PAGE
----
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Title:The Politics of Information: Libraries and Librarianship in the Western Cape, South Africa, 1930s--1960s
Author(s):Clark, Patricia G.
Doctoral Committee Chair(s):Donald Crummey
Department / Program:History
Degree Granting Institution:University of Illinois at Urbana-Champaign
Subject(s):Library Science
Abstract:This study of libraries, literacy, and literature in the Western Cape addresses questions about the production, consumption, and politics of knowledge in South Africa from the 1930s through the 1960s. It argues that a culture of reading, which existed among blacks in the Western Cape since the 1800s, was strengthened by the development of free public library services for all races. Funding from New York's Carnegie Corporation established libraries for blacks in the 1930s, thus allowing a reading culture to emerge and ensuring a transnational, American influence on South African library development. Local initiatives such as the Cape Libraries Extension Association expanded library services to blacks in the Western Cape in the 1940s. The stress and confusion of the early apartheid era caused a rise in escapist reading among blacks and whites in the 1950s. Amidst the increasing racial discrimination of the 1960s, blacks and whites in Cape Town resisted library segregation, defying apartheid legislation mandating separate libraries for all races. This project augments current knowledge of the historical reading practices of black South Africans, and posits libraries not only as important sites for the promotion of a culture of reading among black South Africans in the Western Cape, but also as centers contributing to the transformation of South African society.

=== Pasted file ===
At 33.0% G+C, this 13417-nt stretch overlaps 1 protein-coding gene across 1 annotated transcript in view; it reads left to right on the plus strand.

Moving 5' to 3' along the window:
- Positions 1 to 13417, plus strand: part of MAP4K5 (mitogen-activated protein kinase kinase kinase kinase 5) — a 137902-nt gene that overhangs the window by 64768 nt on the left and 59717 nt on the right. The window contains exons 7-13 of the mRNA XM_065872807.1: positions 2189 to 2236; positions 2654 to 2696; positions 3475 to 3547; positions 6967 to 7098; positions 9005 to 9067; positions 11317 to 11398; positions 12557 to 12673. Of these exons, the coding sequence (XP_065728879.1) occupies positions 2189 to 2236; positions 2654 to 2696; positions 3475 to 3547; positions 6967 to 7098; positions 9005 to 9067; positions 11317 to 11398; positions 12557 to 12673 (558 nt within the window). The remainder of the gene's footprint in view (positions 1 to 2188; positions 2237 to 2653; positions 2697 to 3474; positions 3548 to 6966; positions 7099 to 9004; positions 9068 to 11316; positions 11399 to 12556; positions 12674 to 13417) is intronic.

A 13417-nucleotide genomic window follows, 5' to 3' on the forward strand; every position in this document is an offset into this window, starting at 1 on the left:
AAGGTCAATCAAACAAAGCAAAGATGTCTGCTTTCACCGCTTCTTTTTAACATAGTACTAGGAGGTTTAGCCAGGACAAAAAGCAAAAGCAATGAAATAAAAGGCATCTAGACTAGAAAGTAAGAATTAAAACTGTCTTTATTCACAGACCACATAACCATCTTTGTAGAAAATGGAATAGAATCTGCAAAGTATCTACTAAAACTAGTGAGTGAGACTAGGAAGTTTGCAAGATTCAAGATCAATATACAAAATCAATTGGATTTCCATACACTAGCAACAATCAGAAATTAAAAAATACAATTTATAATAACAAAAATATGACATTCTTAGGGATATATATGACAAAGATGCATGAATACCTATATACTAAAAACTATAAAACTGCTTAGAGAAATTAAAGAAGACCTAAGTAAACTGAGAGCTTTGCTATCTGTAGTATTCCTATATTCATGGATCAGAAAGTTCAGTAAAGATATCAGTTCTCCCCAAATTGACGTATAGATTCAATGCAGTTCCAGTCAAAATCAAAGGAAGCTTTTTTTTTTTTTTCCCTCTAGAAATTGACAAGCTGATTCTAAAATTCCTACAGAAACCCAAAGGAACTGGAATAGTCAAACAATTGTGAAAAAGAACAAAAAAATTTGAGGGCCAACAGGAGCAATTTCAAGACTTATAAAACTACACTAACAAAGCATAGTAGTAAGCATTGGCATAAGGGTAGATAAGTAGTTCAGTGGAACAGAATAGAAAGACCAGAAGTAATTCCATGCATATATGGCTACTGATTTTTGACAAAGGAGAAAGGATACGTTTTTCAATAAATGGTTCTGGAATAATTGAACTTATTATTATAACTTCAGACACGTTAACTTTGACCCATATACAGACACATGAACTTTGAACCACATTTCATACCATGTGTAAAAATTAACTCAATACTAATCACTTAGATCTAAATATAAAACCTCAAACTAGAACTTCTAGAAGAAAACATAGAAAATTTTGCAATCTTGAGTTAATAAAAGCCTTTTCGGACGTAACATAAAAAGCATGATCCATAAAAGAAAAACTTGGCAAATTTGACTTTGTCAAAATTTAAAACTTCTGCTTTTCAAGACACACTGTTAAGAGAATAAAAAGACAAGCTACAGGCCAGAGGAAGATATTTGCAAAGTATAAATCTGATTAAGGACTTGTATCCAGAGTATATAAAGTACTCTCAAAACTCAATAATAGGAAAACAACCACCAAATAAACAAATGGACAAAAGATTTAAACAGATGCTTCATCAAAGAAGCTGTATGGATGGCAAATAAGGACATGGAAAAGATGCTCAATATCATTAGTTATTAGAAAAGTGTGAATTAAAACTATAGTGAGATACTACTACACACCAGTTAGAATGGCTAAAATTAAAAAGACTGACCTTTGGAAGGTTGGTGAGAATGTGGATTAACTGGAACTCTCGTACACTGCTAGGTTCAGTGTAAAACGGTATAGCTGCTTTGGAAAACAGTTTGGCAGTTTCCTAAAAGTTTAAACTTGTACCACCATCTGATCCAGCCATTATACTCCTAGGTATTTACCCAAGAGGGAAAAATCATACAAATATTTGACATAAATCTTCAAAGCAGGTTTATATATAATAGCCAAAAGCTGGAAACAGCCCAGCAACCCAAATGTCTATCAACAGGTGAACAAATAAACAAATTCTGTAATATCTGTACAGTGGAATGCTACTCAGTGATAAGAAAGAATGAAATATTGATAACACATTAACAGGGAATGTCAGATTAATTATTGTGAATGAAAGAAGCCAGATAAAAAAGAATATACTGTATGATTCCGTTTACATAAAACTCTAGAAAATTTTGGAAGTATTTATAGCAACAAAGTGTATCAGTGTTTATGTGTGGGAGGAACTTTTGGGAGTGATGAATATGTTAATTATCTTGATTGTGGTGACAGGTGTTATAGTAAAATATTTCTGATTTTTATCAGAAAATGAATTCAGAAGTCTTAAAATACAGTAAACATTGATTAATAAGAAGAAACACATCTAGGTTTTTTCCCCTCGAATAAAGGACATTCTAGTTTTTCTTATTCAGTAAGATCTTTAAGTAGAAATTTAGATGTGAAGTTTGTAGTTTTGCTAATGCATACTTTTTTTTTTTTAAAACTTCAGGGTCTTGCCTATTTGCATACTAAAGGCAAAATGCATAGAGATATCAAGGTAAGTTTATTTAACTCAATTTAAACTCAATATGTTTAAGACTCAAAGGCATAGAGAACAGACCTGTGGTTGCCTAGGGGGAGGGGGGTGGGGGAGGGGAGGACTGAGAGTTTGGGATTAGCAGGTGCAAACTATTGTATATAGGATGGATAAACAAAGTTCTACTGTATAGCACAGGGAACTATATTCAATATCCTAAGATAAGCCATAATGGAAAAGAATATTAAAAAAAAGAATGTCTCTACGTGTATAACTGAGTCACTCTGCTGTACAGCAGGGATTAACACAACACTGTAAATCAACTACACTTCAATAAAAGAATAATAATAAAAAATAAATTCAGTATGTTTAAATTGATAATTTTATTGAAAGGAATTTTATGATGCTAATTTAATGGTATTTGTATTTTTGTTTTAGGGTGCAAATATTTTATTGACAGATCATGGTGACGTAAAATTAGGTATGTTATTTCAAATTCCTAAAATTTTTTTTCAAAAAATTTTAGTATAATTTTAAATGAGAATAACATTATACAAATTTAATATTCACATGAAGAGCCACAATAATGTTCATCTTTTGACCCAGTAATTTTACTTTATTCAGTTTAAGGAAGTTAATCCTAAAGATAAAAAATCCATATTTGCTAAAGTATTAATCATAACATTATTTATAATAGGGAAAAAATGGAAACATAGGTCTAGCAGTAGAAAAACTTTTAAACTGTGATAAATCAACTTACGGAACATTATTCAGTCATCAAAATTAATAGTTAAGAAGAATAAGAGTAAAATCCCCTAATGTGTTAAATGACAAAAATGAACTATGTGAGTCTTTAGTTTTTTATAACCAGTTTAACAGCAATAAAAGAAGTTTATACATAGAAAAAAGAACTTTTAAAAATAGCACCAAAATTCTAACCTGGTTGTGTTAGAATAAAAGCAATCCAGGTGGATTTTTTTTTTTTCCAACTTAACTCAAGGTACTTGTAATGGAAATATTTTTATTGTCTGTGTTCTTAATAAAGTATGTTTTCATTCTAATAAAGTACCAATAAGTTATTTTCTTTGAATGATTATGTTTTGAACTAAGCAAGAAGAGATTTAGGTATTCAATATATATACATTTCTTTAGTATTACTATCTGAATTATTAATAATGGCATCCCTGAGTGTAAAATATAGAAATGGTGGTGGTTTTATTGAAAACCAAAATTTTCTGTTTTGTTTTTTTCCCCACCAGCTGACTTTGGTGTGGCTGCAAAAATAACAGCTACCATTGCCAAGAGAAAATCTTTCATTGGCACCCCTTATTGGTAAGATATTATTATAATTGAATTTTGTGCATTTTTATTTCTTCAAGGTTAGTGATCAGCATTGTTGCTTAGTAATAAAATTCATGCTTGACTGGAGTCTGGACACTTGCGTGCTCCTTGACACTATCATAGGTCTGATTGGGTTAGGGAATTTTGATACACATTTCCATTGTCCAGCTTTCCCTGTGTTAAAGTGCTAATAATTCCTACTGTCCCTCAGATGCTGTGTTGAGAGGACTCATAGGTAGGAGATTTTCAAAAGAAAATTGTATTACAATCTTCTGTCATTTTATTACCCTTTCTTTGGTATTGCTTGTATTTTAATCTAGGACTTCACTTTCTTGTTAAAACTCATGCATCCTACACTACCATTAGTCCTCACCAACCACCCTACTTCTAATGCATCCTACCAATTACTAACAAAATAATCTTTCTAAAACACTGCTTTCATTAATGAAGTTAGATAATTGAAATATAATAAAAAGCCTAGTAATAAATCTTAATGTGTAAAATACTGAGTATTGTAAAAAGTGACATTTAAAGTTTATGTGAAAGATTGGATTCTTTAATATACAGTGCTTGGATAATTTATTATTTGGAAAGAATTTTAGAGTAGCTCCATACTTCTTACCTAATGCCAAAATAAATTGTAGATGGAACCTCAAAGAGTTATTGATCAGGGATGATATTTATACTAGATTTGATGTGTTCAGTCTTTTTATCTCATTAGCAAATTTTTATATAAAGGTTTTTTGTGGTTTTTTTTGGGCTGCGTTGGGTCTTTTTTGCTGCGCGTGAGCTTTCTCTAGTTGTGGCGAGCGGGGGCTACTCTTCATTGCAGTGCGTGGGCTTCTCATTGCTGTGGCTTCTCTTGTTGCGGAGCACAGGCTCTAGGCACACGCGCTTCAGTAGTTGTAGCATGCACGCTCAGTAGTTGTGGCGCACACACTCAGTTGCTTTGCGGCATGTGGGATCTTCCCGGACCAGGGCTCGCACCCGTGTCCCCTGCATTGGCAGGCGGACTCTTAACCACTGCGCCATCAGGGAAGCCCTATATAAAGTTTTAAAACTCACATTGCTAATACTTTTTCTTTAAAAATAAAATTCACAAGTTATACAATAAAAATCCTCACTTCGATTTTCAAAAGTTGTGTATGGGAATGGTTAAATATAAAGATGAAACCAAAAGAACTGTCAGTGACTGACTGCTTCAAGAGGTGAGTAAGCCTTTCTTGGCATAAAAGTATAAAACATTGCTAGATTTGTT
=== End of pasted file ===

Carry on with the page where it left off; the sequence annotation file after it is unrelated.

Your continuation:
Issue Date:2002
Description:224 p.
Thesis (Ph.D.)--University of Illinois at Urbana-Champaign, 2002.
Other Identifier(s):(MiAaPQ)AAI3070278
Date Available in IDEALS:2015-09-25
Date Deposited:2002

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